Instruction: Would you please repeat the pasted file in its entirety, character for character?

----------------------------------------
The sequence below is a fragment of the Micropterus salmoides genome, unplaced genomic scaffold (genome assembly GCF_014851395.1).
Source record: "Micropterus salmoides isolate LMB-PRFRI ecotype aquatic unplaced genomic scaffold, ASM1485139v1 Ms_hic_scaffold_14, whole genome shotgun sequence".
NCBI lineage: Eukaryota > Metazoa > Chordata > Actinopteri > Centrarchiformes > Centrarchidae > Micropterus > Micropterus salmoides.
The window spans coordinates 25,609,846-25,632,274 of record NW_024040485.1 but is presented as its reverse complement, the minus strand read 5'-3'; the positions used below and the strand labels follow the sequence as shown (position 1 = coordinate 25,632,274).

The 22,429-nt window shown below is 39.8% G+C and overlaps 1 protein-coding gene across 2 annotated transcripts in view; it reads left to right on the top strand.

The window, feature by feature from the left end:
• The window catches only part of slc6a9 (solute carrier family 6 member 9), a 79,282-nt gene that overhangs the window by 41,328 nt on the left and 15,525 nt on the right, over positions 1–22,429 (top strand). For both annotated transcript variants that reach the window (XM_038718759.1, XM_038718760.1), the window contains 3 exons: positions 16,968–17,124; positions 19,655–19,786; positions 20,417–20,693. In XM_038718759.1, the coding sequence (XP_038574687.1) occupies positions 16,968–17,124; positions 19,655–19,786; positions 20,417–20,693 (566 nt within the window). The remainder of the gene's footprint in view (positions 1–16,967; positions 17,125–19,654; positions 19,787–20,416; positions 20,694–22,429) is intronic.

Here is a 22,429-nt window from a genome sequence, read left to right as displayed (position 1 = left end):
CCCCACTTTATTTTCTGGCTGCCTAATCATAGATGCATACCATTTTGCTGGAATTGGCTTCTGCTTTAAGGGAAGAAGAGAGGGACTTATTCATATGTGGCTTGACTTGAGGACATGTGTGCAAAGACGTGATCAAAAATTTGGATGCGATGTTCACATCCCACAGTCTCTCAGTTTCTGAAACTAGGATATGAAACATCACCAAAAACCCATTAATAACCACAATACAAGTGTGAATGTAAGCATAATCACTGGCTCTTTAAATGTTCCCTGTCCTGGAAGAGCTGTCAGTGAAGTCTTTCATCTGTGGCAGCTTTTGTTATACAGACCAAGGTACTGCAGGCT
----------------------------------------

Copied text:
The sequence below is a fragment of the Micropterus salmoides genome, unplaced genomic scaffold (genome assembly GCF_014851395.1).
Source record: "Micropterus salmoides isolate LMB-PRFRI ecotype aquatic unplaced genomic scaffold, ASM1485139v1 Ms_hic_scaffold_14, whole genome shotgun sequence".
NCBI lineage: Eukaryota > Metazoa > Chordata > Actinopteri > Centrarchiformes > Centrarchidae > Micropterus > Micropterus salmoides.
The window spans coordinates 25,609,846-25,632,274 of record NW_024040485.1 but is presented as its reverse complement, the minus strand read 5'-3'; the positions used below and the strand labels follow the sequence as shown (position 1 = coordinate 25,632,274).

The 22,429-nt window shown below is 39.8% G+C and overlaps 1 protein-coding gene across 2 annotated transcripts in view; it reads left to right on the top strand.

The window, feature by feature from the left end:
• The window catches only part of slc6a9 (solute carrier family 6 member 9), a 79,282-nt gene that overhangs the window by 41,328 nt on the left and 15,525 nt on the right, over positions 1–22,429 (top strand). For both annotated transcript variants that reach the window (XM_038718759.1, XM_038718760.1), the window contains 3 exons: positions 16,968–17,124; positions 19,655–19,786; positions 20,417–20,693. In XM_038718759.1, the coding sequence (XP_038574687.1) occupies positions 16,968–17,124; positions 19,655–19,786; positions 20,417–20,693 (566 nt within the window). The remainder of the gene's footprint in view (positions 1–16,967; positions 17,125–19,654; positions 19,787–20,416; positions 20,694–22,429) is intronic.

Here is a 22,429-nt window from a genome sequence, read left to right as displayed (position 1 = left end):
CCCCACTTTATTTTCTGGCTGCCTAATCATAGATGCATACCATTTTGCTGGAATTGGCTTCTGCTTTAAGGGAAGAAGAGAGGGACTTATTCATATGTGGCTTGACTTGAGGACATGTGTGCAAAGACGTGATCAAAAATTTGGATGCGATGTTCACATCCCACAGTCTCTCAGTTTCTGAAACTAGGATATGAAACATCACCAAAAACCCATTAATAACCACAATACAAGTGTGAATGTAAGCATAATCACTGGCTCTTTAAATGTTCCCTGTCCTGGAAGAGCTGTCAGTGAAGTCTTTCATCTGTGGCAGCTTTTGTTATACAGACCAAGGTACTGCAGGCT